Deploying SharePoint lists the manual way
- From the Ribbon in SharePoint, connect each individual list you want to publish to Outlook.
- Right-click on each list in Outlook and share the list to an external email acount (to make the list URL visible)
- Copy the URL from the email.
- Create a new GPO for each department, using the “Default SharePoint Lists” policy. (User Configuration | Policies | Administrative Templates | Microsoft Outlook 2013 | Account Settings | SharePoint Lists | Default SharePoint Lists.) (If you haven’t already done so, you’ll need to copy the Administrative Templates to your Domain Controller’s Policy Definitions Folder).
- For each list, copy the URL and type in a name for the list that will display once it’s connected to Outlook.
Automating Deployment of SharePoint Lists with Powershell
- Obtaining the list URLs in Microsoft’s proprietary STSSync encoding format.
- Creating the nearly identical GPOs for each department.
- Copying over the URLs, and then typing in the name to describe each list. It was a remarkably tedious and error-prone process.
- There’s no built-in way to mass-remove or update a SharePoint list in Outlook.
I solved each of the problems above with PowerShell.
Generating an STSSyncURL with PowerShell from a SharePoint Online Site
As far as my research turned up, the STSSync URI is not available with built-in SharePoint Powershell methods. It is well documented, but it uses a proprietary encoding.
Here’s a sample URI:
Here’s what goes into the URI:
- A URI prefix and command which will be the same for all of our lists
- List Type: one of “calendar”, “contacts”, “discussions”, “documents”, or “tasks”
- GUID that uniquely identifies the list
- A “base” URL and “list” URL which point to the specific location of the list on the SharePoint site.
- A “site” and “list” name of your choice
Although the STSSync URL needs a Outlook content type that maps to a SharePoint list type, SharePoint doesn’t appear to expose this mapping externally. The best way that I identified is to check the Views associated with the list and look for the view titles associated with each type of list.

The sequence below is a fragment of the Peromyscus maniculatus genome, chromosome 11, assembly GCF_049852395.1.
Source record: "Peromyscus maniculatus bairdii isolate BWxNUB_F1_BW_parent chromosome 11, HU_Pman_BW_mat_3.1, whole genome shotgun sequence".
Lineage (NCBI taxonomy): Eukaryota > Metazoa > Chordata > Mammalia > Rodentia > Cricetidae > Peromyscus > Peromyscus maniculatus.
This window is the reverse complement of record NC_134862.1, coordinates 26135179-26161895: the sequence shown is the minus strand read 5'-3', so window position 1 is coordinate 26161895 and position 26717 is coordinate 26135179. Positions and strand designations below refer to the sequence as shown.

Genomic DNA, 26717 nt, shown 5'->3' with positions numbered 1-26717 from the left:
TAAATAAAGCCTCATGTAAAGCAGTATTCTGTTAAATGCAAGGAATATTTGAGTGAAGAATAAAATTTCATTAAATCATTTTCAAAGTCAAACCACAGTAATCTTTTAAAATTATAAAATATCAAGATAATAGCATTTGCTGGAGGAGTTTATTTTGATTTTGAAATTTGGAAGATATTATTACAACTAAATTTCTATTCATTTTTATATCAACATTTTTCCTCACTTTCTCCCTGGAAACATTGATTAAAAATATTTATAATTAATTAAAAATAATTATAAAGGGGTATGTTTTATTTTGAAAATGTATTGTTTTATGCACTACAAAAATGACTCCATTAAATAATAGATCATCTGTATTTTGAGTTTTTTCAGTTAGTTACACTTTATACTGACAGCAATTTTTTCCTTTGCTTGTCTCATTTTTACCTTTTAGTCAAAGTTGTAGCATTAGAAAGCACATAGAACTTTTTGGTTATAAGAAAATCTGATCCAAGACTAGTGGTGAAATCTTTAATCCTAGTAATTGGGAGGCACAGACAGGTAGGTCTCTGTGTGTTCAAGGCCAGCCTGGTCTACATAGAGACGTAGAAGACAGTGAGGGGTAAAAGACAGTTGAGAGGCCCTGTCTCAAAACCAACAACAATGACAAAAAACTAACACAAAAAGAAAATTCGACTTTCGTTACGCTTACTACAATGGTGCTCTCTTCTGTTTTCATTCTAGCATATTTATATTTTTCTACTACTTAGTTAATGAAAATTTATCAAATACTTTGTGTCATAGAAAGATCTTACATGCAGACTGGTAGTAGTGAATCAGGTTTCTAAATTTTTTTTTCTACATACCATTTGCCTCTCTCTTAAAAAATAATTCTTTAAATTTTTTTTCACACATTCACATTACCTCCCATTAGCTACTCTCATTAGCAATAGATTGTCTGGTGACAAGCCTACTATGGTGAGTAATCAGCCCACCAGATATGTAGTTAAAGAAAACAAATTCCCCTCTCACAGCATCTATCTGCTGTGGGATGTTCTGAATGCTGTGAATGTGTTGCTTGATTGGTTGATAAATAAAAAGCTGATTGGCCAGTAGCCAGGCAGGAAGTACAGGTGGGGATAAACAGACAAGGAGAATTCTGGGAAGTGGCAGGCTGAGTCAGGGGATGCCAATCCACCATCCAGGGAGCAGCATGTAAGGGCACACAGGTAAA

Here’s the code to generate STSSYNC URLs from a SharePoint Online site (a little too long to embed).
Automating GPO creation
Once we have our nicely formatted URLs, Powershell can also help us turn them into GPOs. As of Server 2012 R2, the cmdlets for manipulation GPOs in Powershell are limited to just setting values in the registry, but that’s enough to get our job done. As a bonus, GPOs that set registry values can coexist, allowing us to set up a “master” GPO with our shared lists, and not have it overwritten by a more specific GPO.
The stssyncurl script linked above outputs objects with three properties: “siteName”,”listName”,”stssyncurl”, suitable for piping to export-CSV. I created a second script that relies on those 3 properties, plus two more: gpoName and OU. To add those two values, I exported the output of the script to a CSV, added the two columns, and used Excel’s autofill to add in the appropriate GPO names and OUs. The GPO will only be created once. For subsequent rows in the CSV, the existing GPO will be updated.
Quick way to get the distinguishednames for your OUs:
get-adorganizationalunit -filter * -searchbase “ou=MYDEPARTMENTBASE,dc=Contoso,dc=com” | select distinguishedname
Great! Now when your users next close and reopen Outlook, they’ll see those SharePoint lists.
Cleaning up old SharePoint lists from Outlook
emoving the same list isn’t as easy.